The White House in Washington DC, is the home President of the United States of America

The Health Resources and Services Administration, however, did received $1 billion for programs to improve maternal and child health.

Congress passed a $1.5 trillion spending bill last Thursday…with bipartisan support.

That’s right. Bipartisan support.

President Biden signed the bill on Friday, and the package not only keeps the government’s doors open for another six months, it also gives assistance to Ukraine and includes some healthcare items we’ll talk about now. Most striking, however, are the healthcare issues that are not addressed in the package. 

The omnibus package does include $1 billion in funding for Mr. Biden’s Cancer Moonshot initiative, and for research into Alzheimer’s. It also includes increased funding for opioid and health disparities research. And HRSA, the Health Resources and Services Administration, received $1 billion for programs to improve maternal and child health. 

In his State of the Union address at the beginning of March, Biden also outlined a plan to address the nation’s mental health crisis. That initiative got a boost of half a billion dollars.

The package did not make any of the pandemic telehealth waivers permanent, but it did extend those waivers to continue for another five months, or to whenever the Public Health Emergency (PHE) ends. Those waivers include loosening originating site restrictions and allowing audio-only telecommunications.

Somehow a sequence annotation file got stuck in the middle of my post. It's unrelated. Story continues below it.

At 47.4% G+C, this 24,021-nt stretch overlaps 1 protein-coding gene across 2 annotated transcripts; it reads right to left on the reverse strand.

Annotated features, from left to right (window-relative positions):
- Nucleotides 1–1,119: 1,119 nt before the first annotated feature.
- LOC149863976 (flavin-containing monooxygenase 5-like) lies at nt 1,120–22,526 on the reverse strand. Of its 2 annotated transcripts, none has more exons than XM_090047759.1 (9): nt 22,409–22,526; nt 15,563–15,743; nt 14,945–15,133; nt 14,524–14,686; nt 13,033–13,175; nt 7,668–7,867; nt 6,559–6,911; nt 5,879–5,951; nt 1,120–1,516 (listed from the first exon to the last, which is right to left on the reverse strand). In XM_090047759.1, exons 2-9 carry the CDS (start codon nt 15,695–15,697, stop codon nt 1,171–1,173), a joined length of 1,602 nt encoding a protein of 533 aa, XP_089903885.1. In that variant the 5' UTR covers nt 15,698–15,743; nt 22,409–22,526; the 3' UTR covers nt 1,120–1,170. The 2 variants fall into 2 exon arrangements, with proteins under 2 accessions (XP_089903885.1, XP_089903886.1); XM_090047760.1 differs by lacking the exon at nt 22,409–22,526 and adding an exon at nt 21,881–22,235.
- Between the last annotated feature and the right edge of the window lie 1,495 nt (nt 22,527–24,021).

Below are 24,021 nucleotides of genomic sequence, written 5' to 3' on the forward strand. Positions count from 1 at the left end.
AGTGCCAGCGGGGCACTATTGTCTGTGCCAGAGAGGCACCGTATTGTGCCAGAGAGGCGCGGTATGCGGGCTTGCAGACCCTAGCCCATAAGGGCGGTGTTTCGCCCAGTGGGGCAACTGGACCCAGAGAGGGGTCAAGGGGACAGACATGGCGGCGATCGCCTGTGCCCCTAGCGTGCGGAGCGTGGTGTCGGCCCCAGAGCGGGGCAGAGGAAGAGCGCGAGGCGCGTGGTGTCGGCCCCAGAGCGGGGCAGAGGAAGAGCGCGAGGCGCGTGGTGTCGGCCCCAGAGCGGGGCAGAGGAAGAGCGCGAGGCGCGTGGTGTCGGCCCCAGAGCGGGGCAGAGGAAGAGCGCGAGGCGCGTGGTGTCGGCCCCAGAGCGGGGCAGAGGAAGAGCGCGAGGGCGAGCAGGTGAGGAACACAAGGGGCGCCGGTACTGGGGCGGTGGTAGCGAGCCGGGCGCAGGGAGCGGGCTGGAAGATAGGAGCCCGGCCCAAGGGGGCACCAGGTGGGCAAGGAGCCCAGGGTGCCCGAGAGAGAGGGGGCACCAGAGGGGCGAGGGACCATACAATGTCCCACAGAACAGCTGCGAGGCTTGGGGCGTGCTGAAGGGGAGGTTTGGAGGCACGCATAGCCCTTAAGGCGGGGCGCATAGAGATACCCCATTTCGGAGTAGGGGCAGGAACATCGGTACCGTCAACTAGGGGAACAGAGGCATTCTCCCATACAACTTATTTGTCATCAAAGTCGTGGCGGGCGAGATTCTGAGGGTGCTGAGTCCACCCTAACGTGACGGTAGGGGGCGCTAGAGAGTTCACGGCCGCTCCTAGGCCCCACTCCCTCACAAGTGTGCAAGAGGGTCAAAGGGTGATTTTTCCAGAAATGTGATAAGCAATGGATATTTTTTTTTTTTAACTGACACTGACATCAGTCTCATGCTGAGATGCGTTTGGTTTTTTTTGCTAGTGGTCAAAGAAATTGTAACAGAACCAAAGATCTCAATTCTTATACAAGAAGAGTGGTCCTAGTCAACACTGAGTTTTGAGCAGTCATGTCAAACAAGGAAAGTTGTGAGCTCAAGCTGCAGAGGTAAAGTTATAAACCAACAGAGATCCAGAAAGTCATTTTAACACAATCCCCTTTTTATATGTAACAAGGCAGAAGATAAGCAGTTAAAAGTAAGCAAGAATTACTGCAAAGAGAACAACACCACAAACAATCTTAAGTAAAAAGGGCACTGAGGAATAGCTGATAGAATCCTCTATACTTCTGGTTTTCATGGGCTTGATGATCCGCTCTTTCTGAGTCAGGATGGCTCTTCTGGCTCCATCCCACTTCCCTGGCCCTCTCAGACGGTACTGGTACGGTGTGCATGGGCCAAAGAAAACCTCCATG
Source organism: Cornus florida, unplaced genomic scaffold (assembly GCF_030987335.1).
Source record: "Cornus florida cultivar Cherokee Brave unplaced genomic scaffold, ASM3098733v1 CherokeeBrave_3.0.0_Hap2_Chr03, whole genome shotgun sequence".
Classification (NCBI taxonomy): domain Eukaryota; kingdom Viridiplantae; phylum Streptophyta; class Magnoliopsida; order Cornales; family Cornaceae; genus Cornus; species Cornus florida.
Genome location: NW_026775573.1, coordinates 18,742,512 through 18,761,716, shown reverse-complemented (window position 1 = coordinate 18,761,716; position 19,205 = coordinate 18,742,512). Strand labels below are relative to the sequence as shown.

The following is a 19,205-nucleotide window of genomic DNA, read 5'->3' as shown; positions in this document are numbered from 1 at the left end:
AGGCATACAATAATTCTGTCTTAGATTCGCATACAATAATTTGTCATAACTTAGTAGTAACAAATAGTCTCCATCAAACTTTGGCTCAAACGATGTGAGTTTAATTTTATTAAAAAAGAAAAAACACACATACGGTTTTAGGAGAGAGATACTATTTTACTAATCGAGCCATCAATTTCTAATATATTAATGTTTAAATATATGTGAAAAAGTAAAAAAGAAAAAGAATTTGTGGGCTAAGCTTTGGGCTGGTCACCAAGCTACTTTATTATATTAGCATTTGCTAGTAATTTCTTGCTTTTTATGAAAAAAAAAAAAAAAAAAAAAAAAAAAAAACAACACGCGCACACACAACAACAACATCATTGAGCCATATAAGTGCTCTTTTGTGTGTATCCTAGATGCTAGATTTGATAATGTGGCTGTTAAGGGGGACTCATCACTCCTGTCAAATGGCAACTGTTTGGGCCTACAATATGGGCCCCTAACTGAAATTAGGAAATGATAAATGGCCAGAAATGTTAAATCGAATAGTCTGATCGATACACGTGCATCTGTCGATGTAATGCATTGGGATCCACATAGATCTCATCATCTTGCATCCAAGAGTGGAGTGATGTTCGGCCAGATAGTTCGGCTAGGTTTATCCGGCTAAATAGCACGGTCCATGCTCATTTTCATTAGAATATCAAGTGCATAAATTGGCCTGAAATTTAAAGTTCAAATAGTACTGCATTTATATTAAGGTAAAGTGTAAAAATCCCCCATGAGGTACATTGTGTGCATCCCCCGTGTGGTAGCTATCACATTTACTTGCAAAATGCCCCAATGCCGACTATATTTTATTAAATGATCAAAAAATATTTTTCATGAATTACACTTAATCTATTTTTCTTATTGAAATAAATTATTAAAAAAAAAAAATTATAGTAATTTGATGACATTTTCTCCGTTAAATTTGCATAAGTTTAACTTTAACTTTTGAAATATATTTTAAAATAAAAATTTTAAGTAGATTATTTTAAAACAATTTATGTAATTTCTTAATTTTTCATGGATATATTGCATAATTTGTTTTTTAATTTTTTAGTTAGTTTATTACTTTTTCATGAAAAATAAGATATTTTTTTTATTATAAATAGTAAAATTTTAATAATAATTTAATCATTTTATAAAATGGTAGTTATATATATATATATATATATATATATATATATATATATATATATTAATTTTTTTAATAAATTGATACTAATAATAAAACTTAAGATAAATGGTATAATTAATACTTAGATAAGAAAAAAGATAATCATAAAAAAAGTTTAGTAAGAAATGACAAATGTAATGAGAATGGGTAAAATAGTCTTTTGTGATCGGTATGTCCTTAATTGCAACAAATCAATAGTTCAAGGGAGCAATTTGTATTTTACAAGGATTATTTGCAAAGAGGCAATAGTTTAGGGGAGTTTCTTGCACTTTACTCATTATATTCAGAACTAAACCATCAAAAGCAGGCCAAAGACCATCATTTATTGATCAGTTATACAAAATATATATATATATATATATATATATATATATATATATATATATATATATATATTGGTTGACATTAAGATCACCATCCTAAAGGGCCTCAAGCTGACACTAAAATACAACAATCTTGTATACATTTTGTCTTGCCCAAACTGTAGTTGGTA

When will the PHE end? No one knows for sure, but here are some breadcrumbs: the current PHE is set to end next month, April 16, but the U.S. Department of Health and Human Services (HHS) has promised they’ll give the industry a two-month warning before it actually ends, which would certainly put us past April 16.

So, best guess, if things continue to get better in terms of COVID, the PHE may end as early as July. Add the five months that this spending package gives to telehealth waivers, and that puts those waivers ending in December 2022. That gives Congress a little more time to make them permanent.

Now, let’s talk about the healthcare issues that were not included in the spending package.

First, it did not address looming Medicare sequestration cuts, which were suspended at the beginning of the pandemic. Absent any other congressional action, payments from Medicare will be decreased by 1 percent beginning next month and 2 percent in July. Congress may take the issue up in a separate action, but it’s unlikely they will do so before the first set of cuts takes place next month. 

There were also no COVID relief funds in the package. Over the past week, COVID relief was taken out of the bill, because there was disagreement on how the funds should be handled. 

The proposed way to pay for COVID relief in the original package was to take the money from any unspent COVID funds that had been given to the states through earlier relief packages. That’s a bit like when your mom says, a week after Halloween, that if you haven’t eaten your candy yet, she’s going to distribute it to all the other kids. In Washington, D.C. and in statehouses across the country, some thought that was unfair; others, however, thought there’s still too much uneaten candy (or COVID relief money) lying about.

Although money for COVID issues did not make it into this particular package, Congress does expect to take it up in a standalone bill later this spring.

Note that for COVID relief targeted specifically for healthcare and providers, as of last week, all of those COVID funds have been spent or are already allocated.

Programming Note: Listen to Matthew Albright’s live reports on federal healthcare legislation Mondays on Monitor Monday 10 Eastern, sponsored by Zelis.

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